Mental Health Facts

Mental Health Facts:
Almost half of Americans Will Have a Mental Illness
A survey by Harvard Medical School found that in the American population lifetime prevalence estimates for any mental disorder were 46.6%, 28.8% for anxiety disorders, 20.8% for mood disorders, 24.8% for impulse control disorders, and 14.6% for substance use disorders. Half of all cases started by age 14 and three-quarters by age 24. The study found that early symptoms of mental illness, which often begin in the teenage years, are often ignored.
Mental Illnesses Rise on College Campuses
Almost 95 percent of college counseling centers report an increase in the past few years in the number of students taking psychiatric medications when they arrive at college. The college years, ages 18 to 22, are a common time for those with a mental illness to experience their first bout with depression or first schizophrenic break. Colleges are reporting an increase in the intensity of mental problems, including depression, stress and self-injury.
According to experts the reasons for the increased severity and incidence of mental illness are mounting academic and parental pressure and the rising financial burden of attending college, along with roommate and relationship problems and figuring out what to do with their lives.
Divorce Rate Drops, But Fewer Marriages
A Rutgers University report sets the divorce rate at 17.7 per 1,000 married women, down from 22.6 in 1980. The marriage rate has plunged 50% since 1970, from 76.5 per 1,000 unmarried women to 39.9 per 1,000. “Co-habitation is here to stay” according to the author of the study, David Popenoe, who sees this as a problem for children. “As society shifts from marriage to co-habitation – which is what’s happening – you have an increase in family instability.”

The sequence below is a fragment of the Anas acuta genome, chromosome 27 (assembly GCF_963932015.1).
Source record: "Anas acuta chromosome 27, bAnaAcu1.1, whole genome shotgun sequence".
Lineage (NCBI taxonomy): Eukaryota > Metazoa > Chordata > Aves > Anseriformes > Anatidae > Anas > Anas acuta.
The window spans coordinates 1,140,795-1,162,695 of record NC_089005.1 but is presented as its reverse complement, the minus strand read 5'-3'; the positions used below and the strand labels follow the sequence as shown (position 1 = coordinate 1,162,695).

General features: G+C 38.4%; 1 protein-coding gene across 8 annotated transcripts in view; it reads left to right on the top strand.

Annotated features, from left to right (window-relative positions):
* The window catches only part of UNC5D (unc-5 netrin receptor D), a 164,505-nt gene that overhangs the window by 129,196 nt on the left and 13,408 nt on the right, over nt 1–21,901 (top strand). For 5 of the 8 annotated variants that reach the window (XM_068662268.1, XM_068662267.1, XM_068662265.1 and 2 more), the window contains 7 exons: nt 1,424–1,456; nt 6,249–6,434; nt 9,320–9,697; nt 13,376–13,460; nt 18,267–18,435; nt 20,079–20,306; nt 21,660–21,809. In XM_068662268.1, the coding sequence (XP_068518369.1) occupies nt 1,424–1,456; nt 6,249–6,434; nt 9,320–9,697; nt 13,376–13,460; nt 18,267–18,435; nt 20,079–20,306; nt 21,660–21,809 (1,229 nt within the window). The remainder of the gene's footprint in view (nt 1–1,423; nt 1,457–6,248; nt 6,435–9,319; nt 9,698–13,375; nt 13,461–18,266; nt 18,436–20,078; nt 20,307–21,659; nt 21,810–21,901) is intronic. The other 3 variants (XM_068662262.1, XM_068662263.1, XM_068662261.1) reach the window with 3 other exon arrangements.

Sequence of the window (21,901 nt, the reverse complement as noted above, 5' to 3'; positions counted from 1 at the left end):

Mental Health facts:
A survey of a thousand people showed that most Americans express a preference for “non-biological”, i.e., not medication, approaches to most behavioral problems. The study was released by the American Journal of Public Health.
The American College of Obstetricians and Gynecologists announced that the antidepressant, paxil, poses a risk to an unborn fetus, and should not be taken by pregnant women and women planning to become pregnant.
More than 15% of Americans take prozak, zoloft, paxil, wellbutrin or other antidepressants, according to author Ronald Dworkin in his new book, Artificial Happiness.
Ten percent of new fathers experience post-partum depression, compared to 14% of new mothers, according to a study published in Pediatrics. Dartmouth Medical School found that 17% of new
mothers in three rural pediatrics practices had one depressive symptom and 6% were at risk for major depression.
A study by Boston’s Brigham & Women’s Hospital and Harvard Medical School found that employers would save $2,895 per 1000 workers if all employees were screened for depression and offered counseling.
Up to a half of all Americans suffer from occasional or chronic insomnia.
A study published in the journal of the American Cancer Society, Cancer, reported that 12% of cancer patients had at least one psychiatric disorder, but fewer than half of them received mental health services. Yet 90% of cancer patients expressed willingness to be treated for emotional problems.
Some 16 million Americans have Intermittent Explosive Disorder, according to a study funded by the National Institute of Mental Health. The average sufferer experienced 43 explosive episodes, resulting in $1,359 in property damage.